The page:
Posted by in Features.

Because of the weather, very few people have been active in the garden, but September brings renewed hope for a lot of people as they plan certain tasks.

Your lawn will need continued cutting and you can apply an autumn lawn food to strengthen it for the winter. This is the best time of the year to lay lawn seed or turves. Prepare your ground well:

Spray off any unwanted weeds or foliage with Round-Up, taking care not to hit any shrubs.

Rotavate or dig over the soil well and rake it off level until you get a very even surface.

Sow at a rate of 1.5oz to the square yard or 35 gms per square metre. Use a No. 2 lawn seed mixture which has a number of different grasses in its mix: Dwarf perrenial rye, Bents and fescues.

After seeding, rake in the seed lightly with a light wire rake or leaf rake.

You may roll afterwards, but it is not advisable. If the soil is moist you will find that the soil and the seed stick to the roller or that it causes waves in the soil. Sometimes it is best to wait until the seed is up and established, say 3–4 weeks and then roll it, and you get an even surface.

If they have not been clipped already, your hedge could be trimmed now, keeping it neat for a longer period when this work is carried out just before the end of the growing season. September is a very good month to plant evergreen trees and shrubs and conifers. They still have active growth in the autumn and it helps them establish better for the winter. Spring flowering bulbs will be on sale soon in your garden centres, so as to plant out early. Hyacintas for Christmas need to be potted before the end of September. If you want Narcissi or Dwarf tulips for early flowering you must buy specially prepared bulbs. Roses that have finished flowering now could be cut back by a third to avoid them being rocked over and back by the wind.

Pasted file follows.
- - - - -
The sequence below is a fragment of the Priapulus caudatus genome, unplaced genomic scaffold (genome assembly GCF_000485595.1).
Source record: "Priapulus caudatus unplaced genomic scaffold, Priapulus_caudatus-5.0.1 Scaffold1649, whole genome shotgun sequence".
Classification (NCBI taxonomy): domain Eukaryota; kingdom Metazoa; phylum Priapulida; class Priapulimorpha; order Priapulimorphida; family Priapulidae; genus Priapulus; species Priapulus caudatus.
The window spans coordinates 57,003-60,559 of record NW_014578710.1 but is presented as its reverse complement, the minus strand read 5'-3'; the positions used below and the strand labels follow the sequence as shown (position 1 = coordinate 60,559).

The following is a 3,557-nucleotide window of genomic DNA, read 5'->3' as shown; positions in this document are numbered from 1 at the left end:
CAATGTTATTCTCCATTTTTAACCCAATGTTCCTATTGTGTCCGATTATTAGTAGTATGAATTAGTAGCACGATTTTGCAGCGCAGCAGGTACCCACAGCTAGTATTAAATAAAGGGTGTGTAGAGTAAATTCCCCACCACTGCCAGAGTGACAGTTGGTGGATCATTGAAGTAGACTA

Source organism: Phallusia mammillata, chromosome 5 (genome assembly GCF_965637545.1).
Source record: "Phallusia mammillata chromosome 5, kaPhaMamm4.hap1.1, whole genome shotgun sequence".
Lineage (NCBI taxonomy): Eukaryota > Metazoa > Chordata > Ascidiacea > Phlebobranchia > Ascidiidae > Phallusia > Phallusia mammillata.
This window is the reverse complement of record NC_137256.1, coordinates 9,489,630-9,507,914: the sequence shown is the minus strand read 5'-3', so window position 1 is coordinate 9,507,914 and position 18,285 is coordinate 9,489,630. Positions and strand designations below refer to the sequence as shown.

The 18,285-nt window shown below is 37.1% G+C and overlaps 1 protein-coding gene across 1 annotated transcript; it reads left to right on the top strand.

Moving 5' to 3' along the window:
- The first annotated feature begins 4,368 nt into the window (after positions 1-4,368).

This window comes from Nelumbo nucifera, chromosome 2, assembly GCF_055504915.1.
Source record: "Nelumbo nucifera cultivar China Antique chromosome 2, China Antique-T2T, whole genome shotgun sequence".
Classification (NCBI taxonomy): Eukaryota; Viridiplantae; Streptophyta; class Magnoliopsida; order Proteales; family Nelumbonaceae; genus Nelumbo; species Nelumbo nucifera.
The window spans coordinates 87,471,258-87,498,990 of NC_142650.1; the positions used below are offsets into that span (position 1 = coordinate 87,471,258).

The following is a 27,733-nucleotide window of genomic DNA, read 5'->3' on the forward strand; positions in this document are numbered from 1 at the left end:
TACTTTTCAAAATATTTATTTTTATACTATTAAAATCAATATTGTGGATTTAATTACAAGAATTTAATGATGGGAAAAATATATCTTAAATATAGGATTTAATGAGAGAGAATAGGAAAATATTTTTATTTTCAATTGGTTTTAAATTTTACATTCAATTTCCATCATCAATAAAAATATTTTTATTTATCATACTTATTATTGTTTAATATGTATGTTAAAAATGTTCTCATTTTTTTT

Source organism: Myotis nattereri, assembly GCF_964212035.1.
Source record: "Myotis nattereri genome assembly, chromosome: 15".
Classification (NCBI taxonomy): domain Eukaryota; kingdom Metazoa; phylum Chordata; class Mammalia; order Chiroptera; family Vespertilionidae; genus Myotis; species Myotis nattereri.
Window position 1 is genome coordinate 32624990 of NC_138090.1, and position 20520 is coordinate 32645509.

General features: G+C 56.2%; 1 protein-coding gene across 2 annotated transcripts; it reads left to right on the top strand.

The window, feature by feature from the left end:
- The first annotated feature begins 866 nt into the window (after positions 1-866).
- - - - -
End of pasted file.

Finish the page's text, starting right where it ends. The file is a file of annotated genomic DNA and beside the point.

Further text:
In the vegetable garden you can lift onions and garlic and dry them off. Pot up parsley for winter use or grow it on a windowsill inside. Early apple varieties can be harvested now. Prune tayberries and loganberries now also. Spring cabbage can be planted out and strawberry runners planted out now also. Keep picking tomatoes, cucumbers, etc. as they ripen.

Indoors your house plants can stop being fed now and ease off the watering. If you don’t, you will get grey mould (Botrytis). Watch closely for pests, red spider mite, greenfly, etc. and spray with any insecticide if present.

Canon Callinan gave me a good tip for this month. He had a lovely display of sweet pea on mesh, still giving out a beautiful scent. He likes certain colours better than others and wants to collect the seed off them. When they go out of flower, it’s impossible to tell what seed pod was what colour. The trick is to tie a little bag around the flowers of the colour you like, while still in flower. When the sweet pea has gone to seed, its collected in the bag and you end up with the seed of the colours you like.

That’s it for now, happy gardening,
Bosco McDermott, Jnr.
Glynn’s Garden Centre, Lydican.